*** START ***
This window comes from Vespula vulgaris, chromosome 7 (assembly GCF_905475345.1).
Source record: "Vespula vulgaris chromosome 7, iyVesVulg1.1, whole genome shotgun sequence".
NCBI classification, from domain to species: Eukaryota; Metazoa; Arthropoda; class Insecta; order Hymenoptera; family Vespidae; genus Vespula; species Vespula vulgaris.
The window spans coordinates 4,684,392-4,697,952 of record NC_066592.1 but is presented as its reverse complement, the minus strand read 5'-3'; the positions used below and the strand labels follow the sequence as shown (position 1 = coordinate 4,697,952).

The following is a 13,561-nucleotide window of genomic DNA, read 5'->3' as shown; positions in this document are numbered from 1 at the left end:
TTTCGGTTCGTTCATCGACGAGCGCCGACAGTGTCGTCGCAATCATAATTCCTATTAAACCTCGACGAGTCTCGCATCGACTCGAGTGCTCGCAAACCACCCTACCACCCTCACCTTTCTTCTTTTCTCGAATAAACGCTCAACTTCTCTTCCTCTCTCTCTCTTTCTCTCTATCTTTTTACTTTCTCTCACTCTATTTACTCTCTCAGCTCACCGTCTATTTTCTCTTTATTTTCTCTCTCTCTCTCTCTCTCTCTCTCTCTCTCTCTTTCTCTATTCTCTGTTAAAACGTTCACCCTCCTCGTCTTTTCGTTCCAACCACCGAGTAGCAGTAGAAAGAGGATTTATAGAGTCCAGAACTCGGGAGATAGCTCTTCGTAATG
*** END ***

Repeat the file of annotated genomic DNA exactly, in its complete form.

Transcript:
This window comes from Vespula vulgaris, chromosome 7 (assembly GCF_905475345.1).
Source record: "Vespula vulgaris chromosome 7, iyVesVulg1.1, whole genome shotgun sequence".
NCBI classification, from domain to species: Eukaryota; Metazoa; Arthropoda; class Insecta; order Hymenoptera; family Vespidae; genus Vespula; species Vespula vulgaris.
The window spans coordinates 4,684,392-4,697,952 of record NC_066592.1 but is presented as its reverse complement, the minus strand read 5'-3'; the positions used below and the strand labels follow the sequence as shown (position 1 = coordinate 4,697,952).

The following is a 13,561-nucleotide window of genomic DNA, read 5'->3' as shown; positions in this document are numbered from 1 at the left end:
TTTCGGTTCGTTCATCGACGAGCGCCGACAGTGTCGTCGCAATCATAATTCCTATTAAACCTCGACGAGTCTCGCATCGACTCGAGTGCTCGCAAACCACCCTACCACCCTCACCTTTCTTCTTTTCTCGAATAAACGCTCAACTTCTCTTCCTCTCTCTCTCTTTCTCTCTATCTTTTTACTTTCTCTCACTCTATTTACTCTCTCAGCTCACCGTCTATTTTCTCTTTATTTTCTCTCTCTCTCTCTCTCTCTCTCTCTCTCTCTCTTTCTCTATTCTCTGTTAAAACGTTCACCCTCCTCGTCTTTTCGTTCCAACCACCGAGTAGCAGTAGAAAGAGGATTTATAGAGTCCAGAACTCGGGAGATAGCTCTTCGTAATG